Our laboratory has a strong interest in the biology of ion channels and calcium signaling, with the goal to harness our foundational work in this space for the development of novel precision medicine therapeutics.
We are currently focused on rare, genetically defined kidney diseases, for which there is tremendous unmet need. We ultimately hope to use the transformative potential of this work to also address areas of unmet need in highly prevalent, hard-to-treat diseases affecting millions of people worldwide, including the modern epidemic of diabetic kidney disease.
Recent efforts in our lab were focused on Transient Receptor Potential channels (TRP) as regulators of actin dynamics and cell motility. Our work uncovered TRPC5 and TRPC6 as calcium influx pathways regulating the activity of the RhoGTPases Rac1 and RhoA.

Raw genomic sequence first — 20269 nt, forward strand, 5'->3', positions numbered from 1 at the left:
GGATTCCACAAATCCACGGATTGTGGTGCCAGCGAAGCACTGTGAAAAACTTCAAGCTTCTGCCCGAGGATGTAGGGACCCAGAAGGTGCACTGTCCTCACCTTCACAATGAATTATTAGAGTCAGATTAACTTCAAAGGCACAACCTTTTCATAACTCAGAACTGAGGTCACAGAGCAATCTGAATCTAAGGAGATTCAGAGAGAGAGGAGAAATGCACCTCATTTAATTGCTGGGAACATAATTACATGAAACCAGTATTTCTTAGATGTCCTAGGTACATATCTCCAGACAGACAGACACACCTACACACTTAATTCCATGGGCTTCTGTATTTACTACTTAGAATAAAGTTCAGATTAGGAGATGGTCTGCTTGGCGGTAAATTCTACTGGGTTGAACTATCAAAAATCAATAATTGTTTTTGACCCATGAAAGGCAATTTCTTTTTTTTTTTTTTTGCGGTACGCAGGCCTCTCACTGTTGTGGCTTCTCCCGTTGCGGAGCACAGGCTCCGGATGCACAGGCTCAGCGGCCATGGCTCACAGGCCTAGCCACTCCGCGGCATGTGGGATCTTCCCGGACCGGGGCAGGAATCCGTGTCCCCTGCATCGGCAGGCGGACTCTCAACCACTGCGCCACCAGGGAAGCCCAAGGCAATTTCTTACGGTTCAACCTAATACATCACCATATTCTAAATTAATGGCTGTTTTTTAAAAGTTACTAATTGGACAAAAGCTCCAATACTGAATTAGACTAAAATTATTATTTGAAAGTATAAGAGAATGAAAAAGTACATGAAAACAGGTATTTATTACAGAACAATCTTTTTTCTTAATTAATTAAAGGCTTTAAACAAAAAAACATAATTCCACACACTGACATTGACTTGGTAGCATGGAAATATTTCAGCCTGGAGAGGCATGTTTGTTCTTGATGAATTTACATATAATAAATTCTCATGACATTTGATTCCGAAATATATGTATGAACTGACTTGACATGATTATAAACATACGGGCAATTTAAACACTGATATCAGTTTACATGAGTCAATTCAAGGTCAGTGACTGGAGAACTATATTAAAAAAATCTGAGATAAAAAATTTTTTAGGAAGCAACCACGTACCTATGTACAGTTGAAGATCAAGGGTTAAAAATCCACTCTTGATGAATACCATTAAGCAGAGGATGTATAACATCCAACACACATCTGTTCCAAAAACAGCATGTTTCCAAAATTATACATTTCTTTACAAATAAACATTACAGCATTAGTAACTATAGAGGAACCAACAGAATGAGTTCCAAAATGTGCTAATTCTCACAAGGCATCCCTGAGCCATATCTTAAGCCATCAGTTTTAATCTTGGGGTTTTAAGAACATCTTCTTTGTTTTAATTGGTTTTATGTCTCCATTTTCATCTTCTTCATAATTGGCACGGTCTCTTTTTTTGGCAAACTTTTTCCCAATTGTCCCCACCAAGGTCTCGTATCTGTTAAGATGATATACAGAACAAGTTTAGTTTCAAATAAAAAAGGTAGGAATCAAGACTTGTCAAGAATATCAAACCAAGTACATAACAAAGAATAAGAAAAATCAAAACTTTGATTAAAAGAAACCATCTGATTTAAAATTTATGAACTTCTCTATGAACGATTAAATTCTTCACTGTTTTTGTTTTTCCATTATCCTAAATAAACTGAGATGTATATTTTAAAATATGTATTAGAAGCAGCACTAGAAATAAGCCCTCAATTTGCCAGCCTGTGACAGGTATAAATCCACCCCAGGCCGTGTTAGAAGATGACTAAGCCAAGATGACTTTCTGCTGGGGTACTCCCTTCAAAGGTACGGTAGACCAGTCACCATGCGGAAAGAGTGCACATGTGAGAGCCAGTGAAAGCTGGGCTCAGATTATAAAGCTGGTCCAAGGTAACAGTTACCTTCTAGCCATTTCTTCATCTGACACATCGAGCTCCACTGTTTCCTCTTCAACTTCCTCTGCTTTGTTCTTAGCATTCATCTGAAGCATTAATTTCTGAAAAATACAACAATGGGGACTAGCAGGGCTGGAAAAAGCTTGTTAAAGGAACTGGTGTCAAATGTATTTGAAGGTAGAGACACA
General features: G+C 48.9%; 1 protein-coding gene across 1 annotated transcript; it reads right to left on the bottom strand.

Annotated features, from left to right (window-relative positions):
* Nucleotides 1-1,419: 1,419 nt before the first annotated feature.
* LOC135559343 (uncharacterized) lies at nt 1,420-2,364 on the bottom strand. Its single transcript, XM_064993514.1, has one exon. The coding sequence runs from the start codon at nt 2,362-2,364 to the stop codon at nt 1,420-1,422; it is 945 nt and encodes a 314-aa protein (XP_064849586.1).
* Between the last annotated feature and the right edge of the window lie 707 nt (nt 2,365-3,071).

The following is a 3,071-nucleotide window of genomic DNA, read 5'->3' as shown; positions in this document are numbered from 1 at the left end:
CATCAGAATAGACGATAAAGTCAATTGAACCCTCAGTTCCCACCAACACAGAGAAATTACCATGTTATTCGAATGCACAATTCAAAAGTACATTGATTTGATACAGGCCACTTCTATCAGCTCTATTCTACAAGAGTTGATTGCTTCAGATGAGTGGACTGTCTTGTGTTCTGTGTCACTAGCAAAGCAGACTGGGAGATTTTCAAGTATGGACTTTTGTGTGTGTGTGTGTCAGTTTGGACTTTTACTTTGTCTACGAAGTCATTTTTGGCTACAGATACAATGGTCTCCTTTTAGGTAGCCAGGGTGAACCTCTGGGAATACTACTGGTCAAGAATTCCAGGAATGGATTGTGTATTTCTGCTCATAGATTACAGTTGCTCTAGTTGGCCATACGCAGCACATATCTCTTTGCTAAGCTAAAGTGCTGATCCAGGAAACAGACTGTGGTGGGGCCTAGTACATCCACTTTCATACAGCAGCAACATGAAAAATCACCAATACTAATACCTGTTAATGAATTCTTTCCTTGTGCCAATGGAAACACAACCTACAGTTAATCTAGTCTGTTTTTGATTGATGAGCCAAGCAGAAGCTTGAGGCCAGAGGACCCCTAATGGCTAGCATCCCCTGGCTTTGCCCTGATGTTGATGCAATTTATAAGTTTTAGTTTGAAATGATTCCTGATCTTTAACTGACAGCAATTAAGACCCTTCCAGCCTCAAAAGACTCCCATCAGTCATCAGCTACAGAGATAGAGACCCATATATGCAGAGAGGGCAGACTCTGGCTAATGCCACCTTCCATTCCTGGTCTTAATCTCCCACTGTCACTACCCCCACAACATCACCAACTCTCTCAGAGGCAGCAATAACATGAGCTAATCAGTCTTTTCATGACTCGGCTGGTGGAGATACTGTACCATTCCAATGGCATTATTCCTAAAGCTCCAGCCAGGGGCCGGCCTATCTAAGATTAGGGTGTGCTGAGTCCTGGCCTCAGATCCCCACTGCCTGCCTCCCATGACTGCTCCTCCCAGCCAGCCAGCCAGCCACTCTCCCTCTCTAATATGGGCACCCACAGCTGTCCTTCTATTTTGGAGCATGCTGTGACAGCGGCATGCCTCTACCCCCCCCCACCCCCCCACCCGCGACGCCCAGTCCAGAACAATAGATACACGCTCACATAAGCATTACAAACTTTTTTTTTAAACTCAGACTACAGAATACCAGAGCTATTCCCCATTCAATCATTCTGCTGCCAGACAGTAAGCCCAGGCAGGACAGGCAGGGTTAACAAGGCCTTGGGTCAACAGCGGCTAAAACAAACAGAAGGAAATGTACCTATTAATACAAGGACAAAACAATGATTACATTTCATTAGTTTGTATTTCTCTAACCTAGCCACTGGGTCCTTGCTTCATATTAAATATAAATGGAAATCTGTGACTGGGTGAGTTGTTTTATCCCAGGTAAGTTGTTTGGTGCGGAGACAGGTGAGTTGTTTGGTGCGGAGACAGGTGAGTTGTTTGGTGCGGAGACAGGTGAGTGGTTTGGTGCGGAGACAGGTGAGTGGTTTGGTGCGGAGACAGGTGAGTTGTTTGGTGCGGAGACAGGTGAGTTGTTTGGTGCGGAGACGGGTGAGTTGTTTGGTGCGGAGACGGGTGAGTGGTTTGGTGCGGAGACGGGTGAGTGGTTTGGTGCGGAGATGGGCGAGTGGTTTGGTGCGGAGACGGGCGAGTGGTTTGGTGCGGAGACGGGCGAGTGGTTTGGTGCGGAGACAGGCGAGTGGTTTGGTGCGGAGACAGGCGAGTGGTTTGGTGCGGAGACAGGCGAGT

We were also recently successful in translating our insights from TRPC5 biology into a targeted approach for kidney disease therapeutics. Our work revealed the calcium-permeable TRPC5 channel as a key mediator of proteinuric kidney disease. We also showed that genetic deletion or inhibition of TRPC5 protects the kidney filter.
Significant effort in the laboratory is also directed toward understanding the mechanisms linking calcium signaling to disrupted cellular metabolism, with important connections to the modern epidemic of obesity and diabetes.
Harnessing the highly interdisciplinary nature of our team at Harvard Institutes of Medicine and the Broad Institute, students, postdoctoral fellows and staff scientists on our team bring their unique expertise in ion channel biophysics, pharmacology, cell biology, biochemistry, imaging, in vivo studies and computational biology to solve complex scientific problems.